Allure lost itself a few fans this month when it featured an Afro in its August 2015 issue — on a white model.
The beauty magazine included what it's calling a "Loose Afro" among its '70s-inspired hair how-to's. But as several Twitter users pointed out, the classic Afro style wasn't worn by a black model. Nor, as BuzzFeed reported, was the black history of the Afro mentioned whatsoever.
Instead, the hairstyle is simply billed as "not an introvert's hairstyle."
When inspiration is appropriation: As Twitter lets out a collective sigh and shakes its head, we can recount the endless ways we've been here before. In the ongoing conversation about cultural appropriation, women's hair has been a particularly common subject when "mainstream" media outlets cover traditionally black styles without acknowledging their history — or worse, acting as if the longtime style has been newly discovered. (Hence the term "Columbusing.")
The most notable example is Marie Claire's misstep in describing cornrows simply as "bold braids" taken to "a new epic level." As the Huffington Post's Julee Wilson wrote, "There is nothing 'new' about the plaits or anything 'epic' about the way Kendall is rocking them. Cornrows have been around for ages and are credited most to the black community."
Similar oversights included Vogue declaring the "big booty" as a rising trend or Elle comparing Timberland boots to "the new Birkenstocks" in a trend piece. The tendency not only glosses over the cultural history of a style, but also seems to take credit for it. As the bloggers of BlackGirlLongHair.com observed in response to the latest snafu, "First they laugh, then they copy... #blackwomenaretastemakers."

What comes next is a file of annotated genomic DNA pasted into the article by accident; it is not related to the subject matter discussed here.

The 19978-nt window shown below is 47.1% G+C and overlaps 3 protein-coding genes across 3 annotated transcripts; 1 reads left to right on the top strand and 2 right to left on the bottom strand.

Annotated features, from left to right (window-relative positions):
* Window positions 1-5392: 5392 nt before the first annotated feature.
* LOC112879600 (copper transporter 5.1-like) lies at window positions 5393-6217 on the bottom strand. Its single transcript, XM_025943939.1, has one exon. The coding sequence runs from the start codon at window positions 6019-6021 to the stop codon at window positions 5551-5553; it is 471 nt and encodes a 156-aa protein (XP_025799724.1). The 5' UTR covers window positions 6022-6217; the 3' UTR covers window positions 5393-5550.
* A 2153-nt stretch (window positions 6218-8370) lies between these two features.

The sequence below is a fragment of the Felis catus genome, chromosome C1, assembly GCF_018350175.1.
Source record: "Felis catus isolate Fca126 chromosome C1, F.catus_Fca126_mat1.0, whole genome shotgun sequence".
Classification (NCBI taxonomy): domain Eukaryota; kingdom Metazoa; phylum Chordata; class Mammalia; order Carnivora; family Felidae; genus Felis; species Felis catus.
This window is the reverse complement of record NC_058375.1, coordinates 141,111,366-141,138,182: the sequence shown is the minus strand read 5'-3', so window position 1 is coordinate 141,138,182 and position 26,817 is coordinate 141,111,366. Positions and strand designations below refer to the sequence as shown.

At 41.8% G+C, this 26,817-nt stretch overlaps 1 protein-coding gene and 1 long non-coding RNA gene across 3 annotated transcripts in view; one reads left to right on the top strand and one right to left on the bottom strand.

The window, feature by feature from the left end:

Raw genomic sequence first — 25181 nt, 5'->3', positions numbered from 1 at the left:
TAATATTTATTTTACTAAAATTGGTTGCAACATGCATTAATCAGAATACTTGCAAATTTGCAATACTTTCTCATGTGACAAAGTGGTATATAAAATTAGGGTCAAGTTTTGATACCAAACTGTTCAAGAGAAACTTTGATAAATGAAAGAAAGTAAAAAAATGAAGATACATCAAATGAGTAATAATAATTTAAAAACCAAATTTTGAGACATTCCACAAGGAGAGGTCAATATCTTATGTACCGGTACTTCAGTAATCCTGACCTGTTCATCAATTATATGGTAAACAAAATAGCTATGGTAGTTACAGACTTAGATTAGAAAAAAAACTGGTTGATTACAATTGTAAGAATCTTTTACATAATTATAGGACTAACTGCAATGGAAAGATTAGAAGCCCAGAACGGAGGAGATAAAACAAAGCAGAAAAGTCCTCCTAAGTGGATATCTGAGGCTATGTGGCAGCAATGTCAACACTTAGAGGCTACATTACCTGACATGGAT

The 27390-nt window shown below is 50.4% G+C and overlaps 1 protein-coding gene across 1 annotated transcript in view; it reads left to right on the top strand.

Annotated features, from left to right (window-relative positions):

When the faces don't match the hair: Allure's other misstep was actually one made by Teen Vogue earlier this summer: highlighting a traditionally black style without actually highlighting a black woman wearing it. In June, Teen Vogue featured a light-skinned, mixed-race model for a story about Senegalese twists. "The problem, though, is that some say the model doesn't look black enough," wrote Elaine Welteroth (who herself is biracial).
There are already so few women of color featured in magazines, highlighting a classically black hairstyle would seem to be the rare opportunity where black models could have a real shot.
That lack of black models is particularly acute in beauty magazines like Allure, in which acknowledging different skin tones and hair textures is actually crucial for dispensing advice.
But arguably the most disappointing part of the Allure Afro story for readers is the revealing headline, with enthusiastic phrasing — "You (Yes, You)" — that seems to assume the reader is white.
Despite the widespread backlash, the magazine stands by the story. In a statement sent to Mic, a rep for Allure said, "The Afro has a rich cultural and aesthetic history. In this story, we show women using different hairstyles as an individual expressions of style. Using beauty and hair as a form of self-expression is a mirror of what's happening in our country today. The creativity is limitless — and pretty wonderful."
It seems people were hoping Allure would get a little more creative in selecting its models and addressing its readers.